Brands are announcing digital voice assistants and chatbots seemingly everyday. While they vary in specialty and quality, they all fall under a fast-forming category called “intelligent agents,” programs that gather information and perform a service on behalf of the user. The most popular versions of these are Apple’s Siri, Microsoft’s Cortana, Facebook’s Messenger, Amazon’s Alexa, Google’s Assistant and Samsung’s forthcoming Bixby.
Recent advancements, namely artificial intelligence, have reframed the category from a fun novelty to a meaningful utility for businesses and consumers. Just as touchscreens changed phones in the 2000’s, intelligent agents will again revolutionize how we interact with our devices.
What’s more important (and frankly more interesting) than how a consumer uses the device, is the type of relationship he or she builds with a program that is intentioned to talk, sound, and cooperate as natural and human-like as possible.
Interaction with intelligent agents are mainly voice and text-based today, but the tech community is making big strides to include visual and spatial sensors. Imagine Samsung’s Bixby using the phone’s camera to scan and search for objects, or Apple’s Siri coming out with facial and gesture recognition. These added senses will make intelligent agents more human-like and more capable – acting as a true aid to a consumer in daily life.
3 Things to Consider About Applying Intelligent Agents in Marketing
But the nature and pace of change of intelligent agents present a unique challenge for marketers, who must become truly agile to capitalize on this brand-building potential.
Let’s take a look at three things marketers should consider when designing and marketing intelligent agents:
1. Build Technology that Enhances Your Customers’ Lives
Consider your brand’s purpose and the capabilities (near-in and far-out) of your intelligent agent, and how that relates to the life and needs of your targeted consumer. Developing an agent that is both functional and intimate for consumers will build and sustain relevance for your brand.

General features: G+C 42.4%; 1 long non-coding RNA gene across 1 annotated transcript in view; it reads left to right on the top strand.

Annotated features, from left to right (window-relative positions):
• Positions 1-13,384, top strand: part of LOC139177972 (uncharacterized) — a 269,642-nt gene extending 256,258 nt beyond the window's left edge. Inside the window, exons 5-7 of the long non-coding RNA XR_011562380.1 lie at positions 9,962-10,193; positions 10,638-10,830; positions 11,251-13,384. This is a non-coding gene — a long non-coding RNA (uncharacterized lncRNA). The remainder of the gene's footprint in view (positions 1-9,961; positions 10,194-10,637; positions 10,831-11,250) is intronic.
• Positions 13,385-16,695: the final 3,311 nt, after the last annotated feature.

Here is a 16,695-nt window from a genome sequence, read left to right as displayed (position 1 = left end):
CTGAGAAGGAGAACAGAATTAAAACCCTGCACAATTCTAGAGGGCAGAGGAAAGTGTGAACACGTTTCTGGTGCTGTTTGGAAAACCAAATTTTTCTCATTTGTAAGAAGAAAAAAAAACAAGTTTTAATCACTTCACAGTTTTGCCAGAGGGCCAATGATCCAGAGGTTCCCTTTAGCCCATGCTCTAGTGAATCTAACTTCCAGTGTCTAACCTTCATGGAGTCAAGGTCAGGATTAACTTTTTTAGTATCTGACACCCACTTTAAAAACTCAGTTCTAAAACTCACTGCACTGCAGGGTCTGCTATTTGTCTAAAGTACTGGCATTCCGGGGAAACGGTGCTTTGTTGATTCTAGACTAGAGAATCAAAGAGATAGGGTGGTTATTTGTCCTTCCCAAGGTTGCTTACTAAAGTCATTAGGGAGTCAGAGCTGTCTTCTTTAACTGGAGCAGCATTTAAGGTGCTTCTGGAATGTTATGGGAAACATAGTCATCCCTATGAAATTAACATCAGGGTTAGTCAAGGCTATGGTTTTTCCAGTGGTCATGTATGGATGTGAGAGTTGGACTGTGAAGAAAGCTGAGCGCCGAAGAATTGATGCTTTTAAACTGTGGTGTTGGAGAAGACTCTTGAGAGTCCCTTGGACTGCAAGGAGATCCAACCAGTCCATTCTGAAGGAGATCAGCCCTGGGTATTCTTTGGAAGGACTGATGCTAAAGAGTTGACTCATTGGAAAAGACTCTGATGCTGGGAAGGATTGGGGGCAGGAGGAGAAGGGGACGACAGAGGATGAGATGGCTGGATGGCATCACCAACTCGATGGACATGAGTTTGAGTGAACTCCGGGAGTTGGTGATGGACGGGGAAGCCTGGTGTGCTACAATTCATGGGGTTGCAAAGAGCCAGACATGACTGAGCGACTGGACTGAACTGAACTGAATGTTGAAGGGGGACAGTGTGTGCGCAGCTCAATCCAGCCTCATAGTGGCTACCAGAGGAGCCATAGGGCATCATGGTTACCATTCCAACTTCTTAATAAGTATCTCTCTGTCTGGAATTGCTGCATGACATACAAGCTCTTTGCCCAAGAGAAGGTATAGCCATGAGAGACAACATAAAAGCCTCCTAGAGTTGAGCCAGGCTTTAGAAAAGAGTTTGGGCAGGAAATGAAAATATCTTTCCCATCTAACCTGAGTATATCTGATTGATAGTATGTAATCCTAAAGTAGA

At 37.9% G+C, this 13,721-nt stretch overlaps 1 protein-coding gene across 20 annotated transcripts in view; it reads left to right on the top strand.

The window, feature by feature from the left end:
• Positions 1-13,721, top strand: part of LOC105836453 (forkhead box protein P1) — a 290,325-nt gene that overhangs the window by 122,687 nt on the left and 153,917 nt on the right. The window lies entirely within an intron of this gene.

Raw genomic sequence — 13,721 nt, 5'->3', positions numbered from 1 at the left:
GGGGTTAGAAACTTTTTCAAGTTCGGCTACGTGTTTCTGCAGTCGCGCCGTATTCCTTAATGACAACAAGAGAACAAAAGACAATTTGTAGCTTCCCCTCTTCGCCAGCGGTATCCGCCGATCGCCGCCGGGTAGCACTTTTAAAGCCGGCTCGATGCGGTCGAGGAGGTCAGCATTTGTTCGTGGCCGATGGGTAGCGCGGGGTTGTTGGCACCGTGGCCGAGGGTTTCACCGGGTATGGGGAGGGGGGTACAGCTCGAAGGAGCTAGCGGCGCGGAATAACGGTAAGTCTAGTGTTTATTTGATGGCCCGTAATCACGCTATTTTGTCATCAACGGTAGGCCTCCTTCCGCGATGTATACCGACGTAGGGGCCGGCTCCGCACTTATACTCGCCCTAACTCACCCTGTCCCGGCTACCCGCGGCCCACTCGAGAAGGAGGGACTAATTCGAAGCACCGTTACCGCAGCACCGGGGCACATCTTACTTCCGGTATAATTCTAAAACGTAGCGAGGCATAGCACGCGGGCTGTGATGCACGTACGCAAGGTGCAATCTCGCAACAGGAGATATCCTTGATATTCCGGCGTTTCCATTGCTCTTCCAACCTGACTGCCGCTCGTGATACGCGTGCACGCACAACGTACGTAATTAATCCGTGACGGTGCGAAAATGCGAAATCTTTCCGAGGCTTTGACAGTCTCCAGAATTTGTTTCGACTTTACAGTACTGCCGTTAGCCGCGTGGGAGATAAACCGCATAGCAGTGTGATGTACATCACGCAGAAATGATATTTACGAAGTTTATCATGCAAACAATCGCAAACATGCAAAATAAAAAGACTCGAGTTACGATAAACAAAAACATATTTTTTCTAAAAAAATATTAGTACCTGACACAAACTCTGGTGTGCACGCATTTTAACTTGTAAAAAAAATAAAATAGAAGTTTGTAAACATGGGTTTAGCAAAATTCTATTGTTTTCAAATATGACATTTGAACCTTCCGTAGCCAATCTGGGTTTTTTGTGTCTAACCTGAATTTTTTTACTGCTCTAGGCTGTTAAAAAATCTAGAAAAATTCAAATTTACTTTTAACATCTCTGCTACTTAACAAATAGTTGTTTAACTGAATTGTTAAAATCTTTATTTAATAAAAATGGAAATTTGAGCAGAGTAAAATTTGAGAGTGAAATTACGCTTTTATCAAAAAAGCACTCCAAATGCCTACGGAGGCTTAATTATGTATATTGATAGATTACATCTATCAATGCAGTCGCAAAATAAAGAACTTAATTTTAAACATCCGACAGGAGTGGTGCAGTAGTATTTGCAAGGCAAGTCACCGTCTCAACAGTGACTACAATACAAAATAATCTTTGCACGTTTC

Capabilities of the category and competitors change daily, so building a strategy around a “white space opportunity” is a less fruitful exercise. You may find a space today, but by the time you build, design and launch, competitors may occupy that space already. For example, Amazon Alexa’s grew its skill set by 500% to 7,000 in the second half of 2016 alone.
2. Develop Unique Brand Personas for Intelligent Agents
Existing brand guidelines are necessary, but not sufficient for the nuances of intelligent agents. Existing brand guidelines likely include your master brand’s personality traits or tone of voice, but these are intended for different purposes and a much wider audience. For example, while Jeep’s brand is about exploration and freedom, it wouldn’t be fitting for their in-car intelligent agent to be risk-taking or rebellious.
Brand personas for intelligent agents should include traits that build trust with users, such as empathy, wit, obedience and reliability. The user will rely on intelligent agents in more intimate contexts, engaging with them in their home and allowing access personal information. This requires brands to think on a more interpersonal level.
3. Partnerships are Necessary to Compete
While intelligent agents provide profound utility when accessing your personal information and contacts, more value lies in their ability to integrate with third-party products and services. These partnerships could include the intelligent agent accessing and controlling third-party products or services (e.g., Bixby ordering an Uber, Alexa reading Good Housekeeping tips) or being co-developed, licensed, and marketed by other B2C or B2B brands as an ingredient (e.g. Alexa being integrated into VW vehicles this year, or Microsoft partnering with Publicis to bring AI-driven marketing analytics to their clients).
The list of scenarios and settings where your intelligent agent can be experienced will be expansive (and never fully known). This means that while seeking partnerships to expand utility and connectivity on behalf of consumers, it will be important to focus on the agreement details and persona governance of your agent.
Intelligent agents have come a long way in recent years to provide greater utility to users through more human-like interaction. Now it’s time for marketers to lean forward in this new era of intelligent brand building.